I wrote about a secret beach on Pender Island in October 2013: “The Public Market and the Secret Beach”, at a location I swore not to disclose. This beach is not like that. It’s nestled between two big headlands, Neah-Kah-Nie Mountain on the south and Cape Falcon on the north, in a hidden cove. It is Short Sand Beach, a half-mile hike from the highway, in Oswald West State Park, less than 6 miles up US 101 from the coastal town of Manzanita.
One afternoon we wandered down the trail to the beach. It was early June. The sun had finally burnt off most of the low clouds, the air was comfortably warm for the first time in at least a week, or maybe much longer.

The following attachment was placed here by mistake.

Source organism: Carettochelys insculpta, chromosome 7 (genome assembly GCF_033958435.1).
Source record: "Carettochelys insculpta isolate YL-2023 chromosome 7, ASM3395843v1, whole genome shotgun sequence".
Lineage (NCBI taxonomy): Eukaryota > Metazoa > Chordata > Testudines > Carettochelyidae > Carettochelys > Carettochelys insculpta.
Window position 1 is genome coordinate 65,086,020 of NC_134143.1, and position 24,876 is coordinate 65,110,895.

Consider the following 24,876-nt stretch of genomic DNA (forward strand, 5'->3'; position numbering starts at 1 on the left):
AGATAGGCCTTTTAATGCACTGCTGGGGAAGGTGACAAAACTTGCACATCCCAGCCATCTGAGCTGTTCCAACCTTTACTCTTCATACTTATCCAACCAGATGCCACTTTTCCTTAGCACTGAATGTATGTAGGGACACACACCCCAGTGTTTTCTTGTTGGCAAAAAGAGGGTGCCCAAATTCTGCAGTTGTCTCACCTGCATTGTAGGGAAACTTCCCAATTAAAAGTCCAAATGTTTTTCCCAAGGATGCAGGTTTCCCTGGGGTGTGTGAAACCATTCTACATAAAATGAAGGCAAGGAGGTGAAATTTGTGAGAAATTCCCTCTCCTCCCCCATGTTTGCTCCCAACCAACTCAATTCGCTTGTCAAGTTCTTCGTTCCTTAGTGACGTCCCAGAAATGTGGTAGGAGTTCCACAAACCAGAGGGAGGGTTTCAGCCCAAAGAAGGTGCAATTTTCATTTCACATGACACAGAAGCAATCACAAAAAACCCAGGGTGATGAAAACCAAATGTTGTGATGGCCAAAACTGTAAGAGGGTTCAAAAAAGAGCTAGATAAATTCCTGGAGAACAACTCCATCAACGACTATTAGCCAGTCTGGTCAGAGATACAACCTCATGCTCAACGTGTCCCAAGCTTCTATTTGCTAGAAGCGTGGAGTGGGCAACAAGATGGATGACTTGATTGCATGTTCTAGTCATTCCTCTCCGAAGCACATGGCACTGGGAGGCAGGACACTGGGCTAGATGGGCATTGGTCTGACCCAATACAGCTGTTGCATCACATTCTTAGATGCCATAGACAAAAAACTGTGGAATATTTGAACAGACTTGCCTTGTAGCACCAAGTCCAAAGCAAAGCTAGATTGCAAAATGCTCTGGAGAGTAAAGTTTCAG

As the sun sank lower, the surfers headed out.
I noticed the stratigraphy on the bluffs above the beach and close by, a trickling waterfall. I took a closer look and saw some brightly covered moss.
I saw a surfer coming back up the beach and approached her. Her name was Carrie, a schoolteacher from the Neah-Kah-Nie school district. She was originally from Oklahoma and came here because the surf called to her. She had just completed her first year teaching, and now, an endless summer stretched out in front of her.
Returning to Manzanita, we stopped at the weekly market.
All in all, just another day on this edge of the world.